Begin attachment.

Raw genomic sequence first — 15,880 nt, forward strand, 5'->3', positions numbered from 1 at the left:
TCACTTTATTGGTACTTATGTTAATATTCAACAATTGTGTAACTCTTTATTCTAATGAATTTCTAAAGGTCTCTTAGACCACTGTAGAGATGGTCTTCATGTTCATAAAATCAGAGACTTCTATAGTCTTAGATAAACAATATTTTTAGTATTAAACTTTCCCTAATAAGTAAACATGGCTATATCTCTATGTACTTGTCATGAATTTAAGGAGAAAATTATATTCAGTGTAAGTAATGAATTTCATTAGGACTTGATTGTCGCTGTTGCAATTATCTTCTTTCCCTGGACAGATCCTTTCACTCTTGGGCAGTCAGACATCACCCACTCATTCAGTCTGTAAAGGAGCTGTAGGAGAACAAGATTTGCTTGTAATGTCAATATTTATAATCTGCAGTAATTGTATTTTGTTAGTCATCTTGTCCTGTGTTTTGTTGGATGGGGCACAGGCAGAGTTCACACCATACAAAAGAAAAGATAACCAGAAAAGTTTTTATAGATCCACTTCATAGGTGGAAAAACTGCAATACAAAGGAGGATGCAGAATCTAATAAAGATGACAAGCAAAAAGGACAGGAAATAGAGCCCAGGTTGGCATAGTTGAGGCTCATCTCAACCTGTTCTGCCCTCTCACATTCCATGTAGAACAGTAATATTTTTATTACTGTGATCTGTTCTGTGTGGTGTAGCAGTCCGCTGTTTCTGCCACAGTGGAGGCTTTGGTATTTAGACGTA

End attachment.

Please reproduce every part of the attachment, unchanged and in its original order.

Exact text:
Raw genomic sequence first — 15,880 nt, forward strand, 5'->3', positions numbered from 1 at the left:
TCACTTTATTGGTACTTATGTTAATATTCAACAATTGTGTAACTCTTTATTCTAATGAATTTCTAAAGGTCTCTTAGACCACTGTAGAGATGGTCTTCATGTTCATAAAATCAGAGACTTCTATAGTCTTAGATAAACAATATTTTTAGTATTAAACTTTCCCTAATAAGTAAACATGGCTATATCTCTATGTACTTGTCATGAATTTAAGGAGAAAATTATATTCAGTGTAAGTAATGAATTTCATTAGGACTTGATTGTCGCTGTTGCAATTATCTTCTTTCCCTGGACAGATCCTTTCACTCTTGGGCAGTCAGACATCACCCACTCATTCAGTCTGTAAAGGAGCTGTAGGAGAACAAGATTTGCTTGTAATGTCAATATTTATAATCTGCAGTAATTGTATTTTGTTAGTCATCTTGTCCTGTGTTTTGTTGGATGGGGCACAGGCAGAGTTCACACCATACAAAAGAAAAGATAACCAGAAAAGTTTTTATAGATCCACTTCATAGGTGGAAAAACTGCAATACAAAGGAGGATGCAGAATCTAATAAAGATGACAAGCAAAAAGGACAGGAAATAGAGCCCAGGTTGGCATAGTTGAGGCTCATCTCAACCTGTTCTGCCCTCTCACATTCCATGTAGAACAGTAATATTTTTATTACTGTGATCTGTTCTGTGTGGTGTAGCAGTCCGCTGTTTCTGCCACAGTGGAGGCTTTGGTATTTAGACGTA